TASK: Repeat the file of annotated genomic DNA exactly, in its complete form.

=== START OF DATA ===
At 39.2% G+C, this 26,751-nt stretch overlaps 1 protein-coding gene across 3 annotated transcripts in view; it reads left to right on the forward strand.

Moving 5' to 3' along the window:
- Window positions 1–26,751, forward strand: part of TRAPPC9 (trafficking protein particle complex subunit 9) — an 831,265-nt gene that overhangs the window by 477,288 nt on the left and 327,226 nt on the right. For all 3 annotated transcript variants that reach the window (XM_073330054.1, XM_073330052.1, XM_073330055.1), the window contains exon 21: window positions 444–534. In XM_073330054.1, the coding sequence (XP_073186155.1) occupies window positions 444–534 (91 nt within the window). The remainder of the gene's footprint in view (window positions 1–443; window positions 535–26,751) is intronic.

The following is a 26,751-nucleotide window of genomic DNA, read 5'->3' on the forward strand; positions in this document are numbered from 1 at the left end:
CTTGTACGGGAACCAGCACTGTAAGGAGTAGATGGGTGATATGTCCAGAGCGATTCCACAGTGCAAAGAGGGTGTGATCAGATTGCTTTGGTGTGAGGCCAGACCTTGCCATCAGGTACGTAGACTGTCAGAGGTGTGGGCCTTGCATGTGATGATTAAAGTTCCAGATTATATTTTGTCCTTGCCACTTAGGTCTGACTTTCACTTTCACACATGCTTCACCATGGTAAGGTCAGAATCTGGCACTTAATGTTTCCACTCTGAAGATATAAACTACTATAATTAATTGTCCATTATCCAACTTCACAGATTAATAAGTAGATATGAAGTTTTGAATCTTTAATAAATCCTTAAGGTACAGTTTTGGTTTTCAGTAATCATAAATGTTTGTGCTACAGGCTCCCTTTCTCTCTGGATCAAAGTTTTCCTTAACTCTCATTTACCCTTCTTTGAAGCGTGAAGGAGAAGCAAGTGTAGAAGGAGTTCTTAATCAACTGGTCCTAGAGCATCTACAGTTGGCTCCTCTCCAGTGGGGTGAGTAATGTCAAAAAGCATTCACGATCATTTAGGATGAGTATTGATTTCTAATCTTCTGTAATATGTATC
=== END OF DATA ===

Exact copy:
At 39.2% G+C, this 26,751-nt stretch overlaps 1 protein-coding gene across 3 annotated transcripts in view; it reads left to right on the forward strand.

Moving 5' to 3' along the window:
- Window positions 1–26,751, forward strand: part of TRAPPC9 (trafficking protein particle complex subunit 9) — an 831,265-nt gene that overhangs the window by 477,288 nt on the left and 327,226 nt on the right. For all 3 annotated transcript variants that reach the window (XM_073330054.1, XM_073330052.1, XM_073330055.1), the window contains exon 21: window positions 444–534. In XM_073330054.1, the coding sequence (XP_073186155.1) occupies window positions 444–534 (91 nt within the window). The remainder of the gene's footprint in view (window positions 1–443; window positions 535–26,751) is intronic.

The following is a 26,751-nucleotide window of genomic DNA, read 5'->3' on the forward strand; positions in this document are numbered from 1 at the left end:
CTTGTACGGGAACCAGCACTGTAAGGAGTAGATGGGTGATATGTCCAGAGCGATTCCACAGTGCAAAGAGGGTGTGATCAGATTGCTTTGGTGTGAGGCCAGACCTTGCCATCAGGTACGTAGACTGTCAGAGGTGTGGGCCTTGCATGTGATGATTAAAGTTCCAGATTATATTTTGTCCTTGCCACTTAGGTCTGACTTTCACTTTCACACATGCTTCACCATGGTAAGGTCAGAATCTGGCACTTAATGTTTCCACTCTGAAGATATAAACTACTATAATTAATTGTCCATTATCCAACTTCACAGATTAATAAGTAGATATGAAGTTTTGAATCTTTAATAAATCCTTAAGGTACAGTTTTGGTTTTCAGTAATCATAAATGTTTGTGCTACAGGCTCCCTTTCTCTCTGGATCAAAGTTTTCCTTAACTCTCATTTACCCTTCTTTGAAGCGTGAAGGAGAAGCAAGTGTAGAAGGAGTTCTTAATCAACTGGTCCTAGAGCATCTACAGTTGGCTCCTCTCCAGTGGGGTGAGTAATGTCAAAAAGCATTCACGATCATTTAGGATGAGTATTGATTTCTAATCTTCTGTAATATGTATC